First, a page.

Counter-Terrorism: Taliban Terror Tactics Take A Tumble

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September 8, 2008: Some Taliban commanders in Afghanistan are resorting to attacks against villages they feel are not supporting the Islamic radicals sufficiently. The Taliban tactics seek to terrorize many others in the neighborhood, by killing and torturing some villagers, and plundering their homes. Being able to loot is a big deal with the Pushtun tribesmen on both sides of the border. Normally, you would only attack and loot the village of a much weaker tribe. But with most of the Taliban fighters coming from Pakistan, attacks can be made on Afghan villages of anyone seen as disloyal, no matter what their tribal affiliation.

Disloyalty covers a wide range of suspect behavior. This can range from villagers talking to foreign (or even Afghan) troops, or not providing sufficient food, information and other aid the Taliban demand. Over the last two years, the Taliban has gone from being some local boys trying to regain control of the country, to an international organization, with fewer tribal and personal ties to the people of southern Afghanistan. Thus the increased use of muscle.

The tribes that have not sided with the Taliban generally do so because they have no financial incentive to do so. That's why Helmand province (just west of Kandahar) is so important. This is where the Taliban has concentrated so much of their heroin production (over 80 percent of the poppy growing and processing in the country.) But the farther you get from this one province, the more the Taliban are viewed as a bunch of foreign bullies and thugs.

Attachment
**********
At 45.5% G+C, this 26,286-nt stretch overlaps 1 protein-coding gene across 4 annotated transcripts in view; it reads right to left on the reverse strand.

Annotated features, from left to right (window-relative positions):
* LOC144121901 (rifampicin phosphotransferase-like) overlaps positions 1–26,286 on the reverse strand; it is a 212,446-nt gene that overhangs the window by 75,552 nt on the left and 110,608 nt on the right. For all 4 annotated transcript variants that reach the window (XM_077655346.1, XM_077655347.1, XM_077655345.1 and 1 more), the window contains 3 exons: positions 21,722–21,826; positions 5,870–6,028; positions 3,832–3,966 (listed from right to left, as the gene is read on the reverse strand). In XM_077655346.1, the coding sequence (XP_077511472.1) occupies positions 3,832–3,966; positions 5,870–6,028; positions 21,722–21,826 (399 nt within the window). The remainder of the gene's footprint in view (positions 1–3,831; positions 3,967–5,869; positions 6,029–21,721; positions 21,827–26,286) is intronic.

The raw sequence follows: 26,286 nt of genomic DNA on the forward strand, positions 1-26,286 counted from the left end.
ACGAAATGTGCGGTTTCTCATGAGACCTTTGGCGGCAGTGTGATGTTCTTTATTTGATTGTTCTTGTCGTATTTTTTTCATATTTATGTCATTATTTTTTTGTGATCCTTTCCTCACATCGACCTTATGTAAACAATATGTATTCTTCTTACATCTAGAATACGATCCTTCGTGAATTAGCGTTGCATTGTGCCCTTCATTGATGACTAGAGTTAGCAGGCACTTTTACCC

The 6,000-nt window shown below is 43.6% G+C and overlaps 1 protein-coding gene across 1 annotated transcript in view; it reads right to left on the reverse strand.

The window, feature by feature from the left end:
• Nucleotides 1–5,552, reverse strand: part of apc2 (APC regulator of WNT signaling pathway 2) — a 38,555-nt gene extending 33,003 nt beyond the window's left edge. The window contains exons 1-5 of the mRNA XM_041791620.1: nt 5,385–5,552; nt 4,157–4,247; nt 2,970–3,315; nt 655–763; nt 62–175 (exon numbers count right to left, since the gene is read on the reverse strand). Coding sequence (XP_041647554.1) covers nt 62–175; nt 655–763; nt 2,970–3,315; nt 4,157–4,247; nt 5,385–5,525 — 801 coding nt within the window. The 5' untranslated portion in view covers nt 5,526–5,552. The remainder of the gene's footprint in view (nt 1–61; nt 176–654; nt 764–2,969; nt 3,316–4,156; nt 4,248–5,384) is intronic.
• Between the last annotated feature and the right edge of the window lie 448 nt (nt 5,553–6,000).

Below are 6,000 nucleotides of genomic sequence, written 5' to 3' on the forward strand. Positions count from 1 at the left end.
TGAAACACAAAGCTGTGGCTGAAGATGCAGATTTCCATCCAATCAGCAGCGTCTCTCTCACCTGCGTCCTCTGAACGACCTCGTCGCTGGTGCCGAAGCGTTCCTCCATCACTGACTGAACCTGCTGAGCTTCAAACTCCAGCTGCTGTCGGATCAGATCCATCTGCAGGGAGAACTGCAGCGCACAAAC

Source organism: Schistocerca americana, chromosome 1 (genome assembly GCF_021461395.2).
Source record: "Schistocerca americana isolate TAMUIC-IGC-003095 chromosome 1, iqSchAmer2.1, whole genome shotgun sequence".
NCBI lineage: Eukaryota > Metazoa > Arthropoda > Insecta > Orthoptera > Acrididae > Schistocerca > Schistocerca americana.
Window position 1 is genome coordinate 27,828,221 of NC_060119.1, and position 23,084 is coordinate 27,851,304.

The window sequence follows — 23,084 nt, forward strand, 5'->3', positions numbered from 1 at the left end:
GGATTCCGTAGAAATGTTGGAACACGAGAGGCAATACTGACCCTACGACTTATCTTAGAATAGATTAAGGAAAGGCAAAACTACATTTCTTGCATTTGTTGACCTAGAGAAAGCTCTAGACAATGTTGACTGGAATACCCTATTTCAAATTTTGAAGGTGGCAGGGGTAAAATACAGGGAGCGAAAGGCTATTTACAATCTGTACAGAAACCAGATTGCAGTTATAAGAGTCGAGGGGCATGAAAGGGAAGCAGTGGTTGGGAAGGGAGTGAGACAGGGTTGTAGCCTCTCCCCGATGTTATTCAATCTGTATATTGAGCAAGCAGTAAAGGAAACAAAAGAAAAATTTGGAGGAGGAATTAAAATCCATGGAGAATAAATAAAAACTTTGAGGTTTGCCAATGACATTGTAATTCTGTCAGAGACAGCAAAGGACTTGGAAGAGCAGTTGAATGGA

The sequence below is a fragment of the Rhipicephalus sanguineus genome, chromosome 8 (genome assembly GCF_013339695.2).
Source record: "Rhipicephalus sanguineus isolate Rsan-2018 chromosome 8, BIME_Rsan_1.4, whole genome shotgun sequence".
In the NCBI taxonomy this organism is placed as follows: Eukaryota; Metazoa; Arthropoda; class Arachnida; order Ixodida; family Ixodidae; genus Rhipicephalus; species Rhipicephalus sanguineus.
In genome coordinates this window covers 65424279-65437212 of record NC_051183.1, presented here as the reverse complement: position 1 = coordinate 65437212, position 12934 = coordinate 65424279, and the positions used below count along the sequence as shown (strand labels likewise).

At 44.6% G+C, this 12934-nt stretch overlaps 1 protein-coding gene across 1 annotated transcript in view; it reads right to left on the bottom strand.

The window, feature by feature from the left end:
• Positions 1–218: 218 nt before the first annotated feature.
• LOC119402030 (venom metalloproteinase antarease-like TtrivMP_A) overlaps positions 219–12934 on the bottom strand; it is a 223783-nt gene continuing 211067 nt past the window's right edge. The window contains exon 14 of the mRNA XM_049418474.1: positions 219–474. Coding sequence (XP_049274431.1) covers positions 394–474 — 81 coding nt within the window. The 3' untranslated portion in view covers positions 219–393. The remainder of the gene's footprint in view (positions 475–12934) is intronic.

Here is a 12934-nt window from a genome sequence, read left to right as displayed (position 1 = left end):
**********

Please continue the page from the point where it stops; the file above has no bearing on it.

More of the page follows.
The inability (because of so much illiteracy and a culture of corruption) to create a modern police force, and the small size of the army, makes it impossible to protect everyone in the south from the bands of suicidal (especially when they encounter foreign troops) Taliban. The villagers can't just agree to do whatever the Taliban demands, partly because the tribesmen don't like taking orders from any outsider (someone from the next valley over is an outsider), and partly because that gets them in trouble with the government. At least the foreign troops and the government have goodies to give out. But taking this aid (be it road building or schools), angers the Taliban. Nevertheless, the villagers have noticed that the foreign troops always defeat the Taliban, at least when they can find them, and will provide medical, and other, aid to villagers who have been attacked by the Taliban (who generally give nothing but threats and abuse).

Most Afghans in the south are not happy with all the violence, and no one has a quick solution to the problem.

 

 

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